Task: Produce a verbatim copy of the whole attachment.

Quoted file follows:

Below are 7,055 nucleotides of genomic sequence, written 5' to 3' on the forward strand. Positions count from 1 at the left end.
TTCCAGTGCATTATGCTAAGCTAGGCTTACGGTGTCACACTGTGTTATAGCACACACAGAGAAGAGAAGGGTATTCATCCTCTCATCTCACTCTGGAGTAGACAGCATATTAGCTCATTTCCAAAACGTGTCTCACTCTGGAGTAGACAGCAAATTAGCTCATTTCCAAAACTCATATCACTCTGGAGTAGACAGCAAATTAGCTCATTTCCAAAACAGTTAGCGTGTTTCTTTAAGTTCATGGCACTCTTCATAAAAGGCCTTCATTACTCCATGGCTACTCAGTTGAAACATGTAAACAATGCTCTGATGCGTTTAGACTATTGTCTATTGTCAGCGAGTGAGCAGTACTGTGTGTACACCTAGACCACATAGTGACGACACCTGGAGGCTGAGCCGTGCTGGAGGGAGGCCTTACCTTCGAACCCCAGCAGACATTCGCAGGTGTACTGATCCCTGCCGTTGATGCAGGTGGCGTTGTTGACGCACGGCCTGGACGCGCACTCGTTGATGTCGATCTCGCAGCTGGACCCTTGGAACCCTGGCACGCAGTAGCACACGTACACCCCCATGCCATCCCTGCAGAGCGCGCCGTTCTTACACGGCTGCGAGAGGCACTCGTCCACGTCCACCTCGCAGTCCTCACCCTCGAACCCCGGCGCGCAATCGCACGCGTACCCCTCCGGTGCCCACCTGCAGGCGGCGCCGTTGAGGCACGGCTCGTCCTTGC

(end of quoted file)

Below are 7,055 nucleotides of genomic sequence, written 5' to 3' on the forward strand. Positions count from 1 at the left end.
TTCCAGTGCATTATGCTAAGCTAGGCTTACGGTGTCACACTGTGTTATAGCACACACAGAGAAGAGAAGGGTATTCATCCTCTCATCTCACTCTGGAGTAGACAGCATATTAGCTCATTTCCAAAACGTGTCTCACTCTGGAGTAGACAGCAAATTAGCTCATTTCCAAAACTCATATCACTCTGGAGTAGACAGCAAATTAGCTCATTTCCAAAACAGTTAGCGTGTTTCTTTAAGTTCATGGCACTCTTCATAAAAGGCCTTCATTACTCCATGGCTACTCAGTTGAAACATGTAAACAATGCTCTGATGCGTTTAGACTATTGTCTATTGTCAGCGAGTGAGCAGTACTGTGTGTACACCTAGACCACATAGTGACGACACCTGGAGGCTGAGCCGTGCTGGAGGGAGGCCTTACCTTCGAACCCCAGCAGACATTCGCAGGTGTACTGATCCCTGCCGTTGATGCAGGTGGCGTTGTTGACGCACGGCCTGGACGCGCACTCGTTGATGTCGATCTCGCAGCTGGACCCTTGGAACCCTGGCACGCAGTAGCACACGTACACCCCCATGCCATCCCTGCAGAGCGCGCCGTTCTTACACGGCTGCGAGAGGCACTCGTCCACGTCCACCTCGCAGTCCTCACCCTCGAACCCCGGCGCGCAATCGCACGCGTACCCCTCCGGTGCCCACCTGCAGGCGGCGCCGTTGAGGCACGGCTCGTCCTTGC